The United Kingdom and New Zealand have struck a free trade agreement that will reduce tariffs on bulldozers, wine, buses and clothing.
The draft deal, which follows 16 months of negotiations, is the latest to be brokered by the United Kingdom after its departure from the European Union.
The agreement is not expected to deliver a boost to the UK economy. But Downing Street expressed hopes that it will help “pave the way” for Britain to join Trans-Pacific Partnership (CPTPP), a free trade area of 11 Pacific nations including New Zealand.
“This is a great trade deal for the United Kingdom, cementing our long friendship with New Zealand and furthering our ties with the Indo-Pacific,” Prime Minister Boris Johnson said in a statement.
Trade between the United Kingdom and New Zealand was worth £2.3 billion ($3.2 billion) in 2020, accounting for less than 0.2% of total UK trade. The deal is not expected to increase UK GDP, according to the UK government’s own estimates.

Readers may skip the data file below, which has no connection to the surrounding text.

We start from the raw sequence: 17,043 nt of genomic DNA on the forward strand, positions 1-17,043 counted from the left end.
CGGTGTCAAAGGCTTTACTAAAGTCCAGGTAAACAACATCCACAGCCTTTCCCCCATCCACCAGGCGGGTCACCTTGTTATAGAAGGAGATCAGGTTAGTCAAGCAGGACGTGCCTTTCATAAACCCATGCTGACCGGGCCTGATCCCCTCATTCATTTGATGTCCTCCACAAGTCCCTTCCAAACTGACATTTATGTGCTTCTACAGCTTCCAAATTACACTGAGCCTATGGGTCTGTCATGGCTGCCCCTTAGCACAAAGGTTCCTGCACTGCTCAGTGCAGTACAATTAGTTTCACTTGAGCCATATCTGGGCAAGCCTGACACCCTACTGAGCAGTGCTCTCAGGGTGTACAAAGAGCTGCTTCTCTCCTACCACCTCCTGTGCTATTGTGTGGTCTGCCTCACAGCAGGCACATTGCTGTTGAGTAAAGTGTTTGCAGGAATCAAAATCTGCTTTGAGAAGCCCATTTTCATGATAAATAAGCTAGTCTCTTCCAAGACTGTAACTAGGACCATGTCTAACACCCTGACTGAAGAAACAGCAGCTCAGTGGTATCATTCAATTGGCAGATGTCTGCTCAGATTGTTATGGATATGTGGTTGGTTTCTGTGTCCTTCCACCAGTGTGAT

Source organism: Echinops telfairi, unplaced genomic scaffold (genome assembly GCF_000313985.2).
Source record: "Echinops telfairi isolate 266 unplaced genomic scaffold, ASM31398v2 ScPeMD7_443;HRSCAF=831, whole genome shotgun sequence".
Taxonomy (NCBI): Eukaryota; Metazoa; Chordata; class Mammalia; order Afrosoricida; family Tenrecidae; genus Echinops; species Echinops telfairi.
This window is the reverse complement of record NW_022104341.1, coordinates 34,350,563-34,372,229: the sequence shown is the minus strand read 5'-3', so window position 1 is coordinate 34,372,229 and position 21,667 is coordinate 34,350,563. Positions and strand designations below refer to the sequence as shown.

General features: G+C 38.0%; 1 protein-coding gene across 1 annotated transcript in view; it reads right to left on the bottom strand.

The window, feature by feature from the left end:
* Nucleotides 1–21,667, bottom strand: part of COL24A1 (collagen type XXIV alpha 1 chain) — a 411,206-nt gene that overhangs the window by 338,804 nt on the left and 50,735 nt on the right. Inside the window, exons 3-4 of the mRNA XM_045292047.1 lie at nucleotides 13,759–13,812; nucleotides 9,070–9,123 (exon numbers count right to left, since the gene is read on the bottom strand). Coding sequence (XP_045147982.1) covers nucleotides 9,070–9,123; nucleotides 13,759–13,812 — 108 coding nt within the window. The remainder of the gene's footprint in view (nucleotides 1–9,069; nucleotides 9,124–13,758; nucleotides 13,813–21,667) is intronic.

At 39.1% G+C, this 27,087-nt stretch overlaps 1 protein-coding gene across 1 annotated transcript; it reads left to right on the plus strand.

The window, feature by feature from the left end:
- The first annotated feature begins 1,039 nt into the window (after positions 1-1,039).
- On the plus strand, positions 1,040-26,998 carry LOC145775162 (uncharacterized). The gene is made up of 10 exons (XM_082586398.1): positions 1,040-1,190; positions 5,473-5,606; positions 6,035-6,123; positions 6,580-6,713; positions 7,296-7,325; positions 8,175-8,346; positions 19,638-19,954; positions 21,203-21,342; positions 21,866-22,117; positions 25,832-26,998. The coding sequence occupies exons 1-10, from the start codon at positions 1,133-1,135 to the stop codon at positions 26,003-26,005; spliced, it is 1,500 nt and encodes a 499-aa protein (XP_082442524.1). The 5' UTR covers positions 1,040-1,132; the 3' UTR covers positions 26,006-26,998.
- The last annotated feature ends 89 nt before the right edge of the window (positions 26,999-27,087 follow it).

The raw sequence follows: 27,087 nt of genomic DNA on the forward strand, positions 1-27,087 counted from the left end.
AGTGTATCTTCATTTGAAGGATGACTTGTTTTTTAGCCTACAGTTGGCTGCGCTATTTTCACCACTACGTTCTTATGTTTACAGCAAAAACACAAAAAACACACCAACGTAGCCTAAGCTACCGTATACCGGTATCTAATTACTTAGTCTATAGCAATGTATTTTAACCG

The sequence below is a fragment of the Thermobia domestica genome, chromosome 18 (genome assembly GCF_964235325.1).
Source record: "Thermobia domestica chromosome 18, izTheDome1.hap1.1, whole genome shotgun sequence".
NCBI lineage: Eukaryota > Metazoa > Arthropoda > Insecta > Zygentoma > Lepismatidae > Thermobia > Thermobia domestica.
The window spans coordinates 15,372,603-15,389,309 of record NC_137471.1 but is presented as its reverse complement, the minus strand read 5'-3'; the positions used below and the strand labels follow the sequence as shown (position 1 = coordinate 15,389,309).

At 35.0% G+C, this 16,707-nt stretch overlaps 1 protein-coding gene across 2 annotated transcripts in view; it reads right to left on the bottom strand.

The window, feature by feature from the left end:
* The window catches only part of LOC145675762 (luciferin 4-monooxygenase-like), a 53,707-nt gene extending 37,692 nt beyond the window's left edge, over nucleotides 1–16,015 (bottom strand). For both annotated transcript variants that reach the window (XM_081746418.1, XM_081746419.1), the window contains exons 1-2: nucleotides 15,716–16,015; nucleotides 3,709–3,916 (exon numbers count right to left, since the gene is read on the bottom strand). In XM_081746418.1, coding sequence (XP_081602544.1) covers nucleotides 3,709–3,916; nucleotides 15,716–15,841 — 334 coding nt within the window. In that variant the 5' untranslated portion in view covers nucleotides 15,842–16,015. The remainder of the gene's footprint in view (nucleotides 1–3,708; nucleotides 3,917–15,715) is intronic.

The United Kingdom’s ability to negotiate its own trade policy has been billed by the government as a major benefit of Brexit. It has moved ahead with deals with both New Zealand and Australia deal despite opposition from UK farmers, who are worried the agreements could allow cheap imports.
The rush to sign new trade deals comes as Britain seeks to compensate for losing the economic benefits of EU membership. The European Union accounted for 42% of UK exports of goods and services and 50% of imports in 2020, and companies face new barriers to trade following Brexit.
Britain has also struck deals with Japan and Norway, but they were based on existing agreements negotiated by the European Union.
Johnson said that New Zealand products loved by British consumers will be available for cheaper, from Sauvignon Blanc wine to Manuka honey and kiwi fruit.
New Zealand Prime Minister Jacinda Ardern described the countries as “great friends and close partners.”
“The historical connections that bind us run deep,” she said, adding that the trade deal is “good for our economies, our businesses and our people.”